Education Impact: June 2023

A 2021 survey conducted by USC-Aiken found that SC voters do not know that homeowners do not pay school taxes on a primary residence. More than 40 percent of voters were unaware of the school tax exemption and about 33 percent incorrectly indicated there is no school tax exemption (Young & Thornburg, Findings of the 2021 South Carolina Citizen School Tax Survey. Nov 2022). Maybe worse, nearly 20 percent of respondents in this survey reported property taxes on primary residences to fund public schools are too high. This makes no sense – since 2007, SC state law has exempted 100 percent of owner-occupied homes (primary residences) from property taxation for public school operations.

An exemption means that a person does not have to comply with a requirement. This tax exemption means that homeowners do not pay taxes on their primary residence for “operating costs” of schools (salaries, benefits, supplies, utilities, maintenance) but they do for debt service (construction, technology, equipment, renovations). On the Lexington County tax bill, this exemption is shown as “School Tax Credit.”

Operating costs – which homeowners do not pay – are the largest portion of public school expenditures. According to the publicly available report by the LexRich5 CFO at the May 22 school board meeting, “employees” accounted for 87 percent of district expenses and “supplies, services, and capital” were 13 percent of district expenses in 2023 ( It is not clear from this description how much of the 13 percent is operating costs and therefore not paid through homeowners’ real property taxes.

Why does this matter right now?

The final vote on the LexRich5 School District 2023-2024 budget is scheduled to take place by the Board of Trustees this Monday, June 12, and an important point of discussion will likely be taxes – whether or not the school board will raise the millage rate. The millage rate is the rate set by a school district to fund its operating costs and is used to calculate how much in taxes a homeowner owes. At the May 22 LexRich5 Board of Trustees meeting, district administration requested an increase to the millage rate of 19.9 mills. A mill is 1/1000 of a property’s assessed value; for every $100,000 of assessed value, the value of a mill is $100.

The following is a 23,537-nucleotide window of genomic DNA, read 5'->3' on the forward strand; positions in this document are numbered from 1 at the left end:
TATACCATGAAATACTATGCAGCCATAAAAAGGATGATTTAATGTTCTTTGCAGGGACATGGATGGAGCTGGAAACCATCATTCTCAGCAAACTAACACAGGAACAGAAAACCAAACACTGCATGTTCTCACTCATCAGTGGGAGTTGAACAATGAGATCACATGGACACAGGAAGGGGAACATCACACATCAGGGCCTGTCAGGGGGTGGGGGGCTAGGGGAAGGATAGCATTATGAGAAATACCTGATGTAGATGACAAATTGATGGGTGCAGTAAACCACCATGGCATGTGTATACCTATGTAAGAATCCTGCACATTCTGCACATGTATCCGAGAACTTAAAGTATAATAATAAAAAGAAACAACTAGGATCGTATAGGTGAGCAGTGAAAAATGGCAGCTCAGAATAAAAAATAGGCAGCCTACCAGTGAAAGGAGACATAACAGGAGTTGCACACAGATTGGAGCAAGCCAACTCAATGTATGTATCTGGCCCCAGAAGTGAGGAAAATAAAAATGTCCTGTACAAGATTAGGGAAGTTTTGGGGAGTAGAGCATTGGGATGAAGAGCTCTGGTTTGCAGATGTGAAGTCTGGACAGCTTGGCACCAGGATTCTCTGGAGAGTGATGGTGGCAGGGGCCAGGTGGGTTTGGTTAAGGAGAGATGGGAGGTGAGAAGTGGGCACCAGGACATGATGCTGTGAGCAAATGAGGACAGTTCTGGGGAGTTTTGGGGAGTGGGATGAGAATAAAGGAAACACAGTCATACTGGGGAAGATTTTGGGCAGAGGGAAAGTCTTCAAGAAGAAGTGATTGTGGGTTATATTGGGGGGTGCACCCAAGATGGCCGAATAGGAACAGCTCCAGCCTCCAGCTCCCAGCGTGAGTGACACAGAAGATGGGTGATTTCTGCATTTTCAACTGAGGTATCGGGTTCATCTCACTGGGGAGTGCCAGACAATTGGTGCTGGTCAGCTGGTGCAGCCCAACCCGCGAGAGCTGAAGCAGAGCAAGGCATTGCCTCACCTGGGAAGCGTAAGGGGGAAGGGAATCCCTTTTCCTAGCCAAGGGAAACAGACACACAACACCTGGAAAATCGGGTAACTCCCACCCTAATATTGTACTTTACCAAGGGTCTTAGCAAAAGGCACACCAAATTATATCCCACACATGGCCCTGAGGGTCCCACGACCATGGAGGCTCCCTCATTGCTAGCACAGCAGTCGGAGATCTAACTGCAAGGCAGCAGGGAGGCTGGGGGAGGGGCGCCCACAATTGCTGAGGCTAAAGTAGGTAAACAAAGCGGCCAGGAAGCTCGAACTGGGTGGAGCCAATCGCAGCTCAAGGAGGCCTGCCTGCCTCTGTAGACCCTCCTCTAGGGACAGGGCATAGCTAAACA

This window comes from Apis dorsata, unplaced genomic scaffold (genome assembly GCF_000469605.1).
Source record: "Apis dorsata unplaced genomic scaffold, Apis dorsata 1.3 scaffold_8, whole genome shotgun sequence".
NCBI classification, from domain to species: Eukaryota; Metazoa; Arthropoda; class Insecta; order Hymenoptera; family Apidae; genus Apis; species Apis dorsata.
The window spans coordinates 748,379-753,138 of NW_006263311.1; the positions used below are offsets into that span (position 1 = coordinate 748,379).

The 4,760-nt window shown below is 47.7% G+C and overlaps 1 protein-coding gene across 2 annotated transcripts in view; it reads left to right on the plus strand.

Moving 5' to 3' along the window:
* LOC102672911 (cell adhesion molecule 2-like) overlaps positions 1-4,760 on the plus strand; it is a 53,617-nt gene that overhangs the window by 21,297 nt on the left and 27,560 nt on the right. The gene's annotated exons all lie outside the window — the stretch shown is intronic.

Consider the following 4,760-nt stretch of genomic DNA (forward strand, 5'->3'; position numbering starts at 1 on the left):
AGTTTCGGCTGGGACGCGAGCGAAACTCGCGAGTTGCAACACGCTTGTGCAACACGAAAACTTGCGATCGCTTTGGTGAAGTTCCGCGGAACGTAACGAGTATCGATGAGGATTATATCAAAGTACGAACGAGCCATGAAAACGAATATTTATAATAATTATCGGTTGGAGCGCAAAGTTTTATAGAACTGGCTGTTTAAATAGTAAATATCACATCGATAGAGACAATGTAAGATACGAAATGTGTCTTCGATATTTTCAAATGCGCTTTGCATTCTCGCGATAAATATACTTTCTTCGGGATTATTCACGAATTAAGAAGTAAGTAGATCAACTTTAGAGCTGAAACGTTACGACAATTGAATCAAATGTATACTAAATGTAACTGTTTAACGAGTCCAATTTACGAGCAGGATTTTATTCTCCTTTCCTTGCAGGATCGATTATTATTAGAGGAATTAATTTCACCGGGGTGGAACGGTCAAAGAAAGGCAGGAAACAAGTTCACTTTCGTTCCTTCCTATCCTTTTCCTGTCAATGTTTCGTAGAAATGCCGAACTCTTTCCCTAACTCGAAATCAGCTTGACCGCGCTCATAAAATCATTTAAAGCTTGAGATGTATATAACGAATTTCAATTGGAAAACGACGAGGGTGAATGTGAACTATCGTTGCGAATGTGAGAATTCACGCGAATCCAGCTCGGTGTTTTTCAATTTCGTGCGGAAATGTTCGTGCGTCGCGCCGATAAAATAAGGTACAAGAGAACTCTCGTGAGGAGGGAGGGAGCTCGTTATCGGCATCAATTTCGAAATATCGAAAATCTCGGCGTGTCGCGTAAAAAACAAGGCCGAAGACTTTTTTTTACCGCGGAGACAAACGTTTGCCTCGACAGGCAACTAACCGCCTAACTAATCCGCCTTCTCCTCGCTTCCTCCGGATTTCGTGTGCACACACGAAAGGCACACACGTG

If the Board of Trustees approves the district’s request to increase the millage rate, a homeowner’s taxes on their residence will not increase. Because of the tax exemption written into state law, homeowners do not pay any more or any less when the Board of Trustees changes the millage rate. Who does? The tax exemption does not apply to owners of land, commercial properties, or second homes. The tax exemption also does not apply to personal property for individuals (cars, boats, etc.) or businesses (furniture, fixtures, equipment). But it would be naive to think these taxes are entirely borne by commercial entities, since costs are passed through consumer rents and prices if possible. In that way, a homeowner might indirectly contribute to the public schools’ operating costs, but the actual dollar amounts are much more difficult to quantify than what you may read on social media.

Why might the millage rate be increased? Overall costs have increased, state law has put more requirements on public schools, and the Board of Trustees had lowered the millage rate in 2021 even though the superintendent and CFO advised against this change given uncertain economic predictions. Fast forward to 2023, and at the May 22 Board of Trustees meeting there were three budget options presented and discussed: (1) fully fund every request and compliance requirement with 22 mill increase, (2) fund many requests and all compliance requirements with 19.9 mill increase, (3) fund compliance requirements by reducing other expenses with no millage rate change. The details are available at (board meeting information page).

The decision is not an easy one for our elected leaders. The budget vote is a weighty concern for our community, impacting everyone through their wallets (some more than others) and the education of our community’s children. Strong public schools are an investment in the future; our entire workforce depends on them. Let’s educate ourselves, have civil discussions, and be quicker to research facts than jump to conclusions.